• Saitz R.
      Unhealthy alcohol use.
      ,
      • Sattar S.P.
      • Qadri S.F.
      • Warsi M.K.
      • et al.
      Use of alcoholic beverages in VA medical centers.
      ] since medical and surgical treatments for alcoholic diseases and their complications have limited success when drinking continues [
      • Yates W.R.
      • Labrecque D.R.
      • Pfab D.
      The reliability of alcoholism history in patients with alcohol-related cirrhosis.
      ]. Moreover, ethanol can reinforce the craving for alcohol, limiting the possibility of relapse prevention [
      • Addolorato G.
      • Leggio L.
      • Abenavoli L.
      • Gasbarrini G.
      Alcoholism Treatment Study Group
      Neurobiochemical and clinical aspects of craving in alcohol addiction: a review.
      ]. Finally, when a diagnosis of alcohol abuse or dependence can be established, the patient should be referred to an alcohol treatment unit so that he or she can start a multimodal treatment including a psychological and/or pharmacological approach [
      • Addolorato G.
      • Leggio L.
      • Abenavoli L.
      • Gasbarrini G.
      Alcoholism Treatment Study Group
      Neurobiochemical and clinical aspects of craving in alcohol addiction: a review.
      ,
      • Addolorato G.
      • Abenavoli L.
      • Leggio L.
      • Gasbarrini G.
      How many carving? Pharmacological aspects of craving treatment in alcohol addiction: a review.
      ].
      If the AUDIT and/or CAGE are negative, the risk of an emerging alcohol-related disorder could be considered low. In this case, a brief intervention or a one-on-one counseling session can be provided [
      • Fleming M.F.
      • Mundt M.P.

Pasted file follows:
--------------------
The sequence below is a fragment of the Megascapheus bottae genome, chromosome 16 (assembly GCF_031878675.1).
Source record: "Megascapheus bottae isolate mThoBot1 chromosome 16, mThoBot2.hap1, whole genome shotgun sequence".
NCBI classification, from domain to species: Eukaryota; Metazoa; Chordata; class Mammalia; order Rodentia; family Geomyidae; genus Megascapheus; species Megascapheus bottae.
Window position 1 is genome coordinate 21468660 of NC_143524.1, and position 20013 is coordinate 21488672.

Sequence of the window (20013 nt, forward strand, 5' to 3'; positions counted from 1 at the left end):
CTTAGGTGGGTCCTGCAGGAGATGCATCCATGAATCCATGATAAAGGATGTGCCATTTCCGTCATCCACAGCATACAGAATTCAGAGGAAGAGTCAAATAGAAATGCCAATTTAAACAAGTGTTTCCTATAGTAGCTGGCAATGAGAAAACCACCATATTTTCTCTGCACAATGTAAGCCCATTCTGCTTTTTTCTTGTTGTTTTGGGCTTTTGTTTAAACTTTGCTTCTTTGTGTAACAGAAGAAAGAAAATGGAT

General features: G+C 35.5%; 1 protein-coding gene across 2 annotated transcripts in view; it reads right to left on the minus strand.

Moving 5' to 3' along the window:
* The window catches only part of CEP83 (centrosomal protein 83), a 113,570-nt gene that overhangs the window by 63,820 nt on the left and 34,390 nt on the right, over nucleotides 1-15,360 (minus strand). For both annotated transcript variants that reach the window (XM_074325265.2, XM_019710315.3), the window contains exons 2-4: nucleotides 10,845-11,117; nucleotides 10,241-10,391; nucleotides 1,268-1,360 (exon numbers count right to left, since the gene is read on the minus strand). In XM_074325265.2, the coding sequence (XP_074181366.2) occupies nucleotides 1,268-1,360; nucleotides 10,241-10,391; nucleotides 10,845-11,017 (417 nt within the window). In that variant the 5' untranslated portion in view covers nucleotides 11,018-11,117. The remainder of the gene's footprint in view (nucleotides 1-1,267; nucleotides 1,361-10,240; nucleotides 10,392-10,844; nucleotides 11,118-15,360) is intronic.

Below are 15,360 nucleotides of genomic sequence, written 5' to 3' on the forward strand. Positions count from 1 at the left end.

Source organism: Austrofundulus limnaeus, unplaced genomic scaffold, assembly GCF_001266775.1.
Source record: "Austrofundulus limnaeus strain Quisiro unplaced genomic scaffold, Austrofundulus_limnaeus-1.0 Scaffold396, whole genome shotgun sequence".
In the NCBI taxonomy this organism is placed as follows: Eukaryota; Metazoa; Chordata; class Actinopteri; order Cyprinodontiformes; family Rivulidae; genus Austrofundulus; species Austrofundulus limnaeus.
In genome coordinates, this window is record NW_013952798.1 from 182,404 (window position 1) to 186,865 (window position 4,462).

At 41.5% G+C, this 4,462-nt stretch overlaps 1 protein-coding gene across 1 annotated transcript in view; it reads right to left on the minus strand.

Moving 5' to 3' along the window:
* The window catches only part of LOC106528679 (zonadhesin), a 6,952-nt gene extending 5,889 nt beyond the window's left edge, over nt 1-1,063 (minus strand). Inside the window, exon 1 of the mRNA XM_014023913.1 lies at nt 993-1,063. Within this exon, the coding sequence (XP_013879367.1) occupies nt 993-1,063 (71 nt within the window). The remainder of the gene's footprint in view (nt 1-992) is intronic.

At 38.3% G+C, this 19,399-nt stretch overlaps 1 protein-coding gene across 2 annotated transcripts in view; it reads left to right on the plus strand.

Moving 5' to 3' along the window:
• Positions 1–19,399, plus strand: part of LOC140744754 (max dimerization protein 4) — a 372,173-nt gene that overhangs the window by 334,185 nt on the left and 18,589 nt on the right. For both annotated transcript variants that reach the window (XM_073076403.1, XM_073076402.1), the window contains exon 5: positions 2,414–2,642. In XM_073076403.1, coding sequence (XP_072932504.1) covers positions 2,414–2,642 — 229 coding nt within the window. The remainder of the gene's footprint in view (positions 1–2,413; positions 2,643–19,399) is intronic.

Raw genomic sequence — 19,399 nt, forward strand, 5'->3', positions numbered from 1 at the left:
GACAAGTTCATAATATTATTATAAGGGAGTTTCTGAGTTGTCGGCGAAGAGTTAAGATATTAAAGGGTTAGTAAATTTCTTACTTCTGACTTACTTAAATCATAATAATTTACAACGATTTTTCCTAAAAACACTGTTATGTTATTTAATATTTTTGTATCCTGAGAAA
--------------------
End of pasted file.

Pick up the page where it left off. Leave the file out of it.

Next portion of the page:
• French M.T.
      • Manwell L.B.
      • Stauffacher E.A.
      • Barry K.L.
      Brief physician advice for problem drinkers: long-term efficacy and benefit–cost analysis.
      ,

      National Institute on Alcohol Abuse and Alcoholism. Alcohol alert, no 66. Aviable at: http://pubs.niaaa.nih.gov/publications/AA66/AA66.htm. Accessed July 2005.

      ] in order to moderate alcohol consumption and to eliminate harmful drinking practices [

      National Institute on Alcohol Abuse and Alcoholism. Alcohol alert, no 66. Aviable at: http://pubs.niaaa.nih.gov/publications/AA66/AA66.htm. Accessed July 2005.

      ]. Brief intervention usually includes personalized feedback and counseling based on the patient's risk of harmful drinking and may also include motivational interviewing [

      Moyer A, Finney JW. Brief intervention for alcohol problems: factos that facilitate implementation. Alcohol Research and Health 2004/2005; 28: 44–50.

      ,
      • Miller W.R.
      • Rollnick S.
      Motivational interviewing: preparing people for change.
      ]. Such interventions can be useful in reducing the costs of, and burden on, health services [
      • Pirmohamed M.
      • Brown C.
      • Owens L.
      • et al.
      The burden of alcohol misuse on an inner-city general hospital.
      ].

      4. Conclusions

      Acute alcohol intoxication is a clinically harmful condition that usually follows the ingestion of a large amount of alcohol. It can manifest itself clinically in various ways and have behavioral, cardiac, gastrointestinal, pulmonary, neurological, and metabolic effects. The management of acute alcohol intoxication is aimed primarily at stabilizing the patient's clinical condition, hastening the elimination of alcohol, and defining and treating all of the abovementioned clinical alterations. Metadoxine is an effective and useful drug [
      • Addolorato G.
      • Ancona C.
      • Capristo E.
      • Gasbarrini G.
      Metadoxine in the treatment of acute and chronic alcoholism: a review.
      ]. For patients with an acute alcohol intoxication, alcohol-related disorders should be detected and the patient referred to an alcohol treatment unit for a specific, personalized treatment.

      5. Learning points

      • Acute alcohol intoxication is a clinically harmful condition that usually follows the ingestion of a large amount of alcohol.
      • Clinical manifestations involve different organs and apparatuses. Behavioral, cardiac, gastrointestinal, pulmonary, neurological, and metabolic manifestations can occur.
      • The management of an intoxicated patient occurs mainly in the emergency department and is aimed at stabilizing the clinical condition of the patient, depending on his/her clinical presentation.
      • Metadoxine is an effective pharmacological treatment for patients affected by acute alcohol intoxication.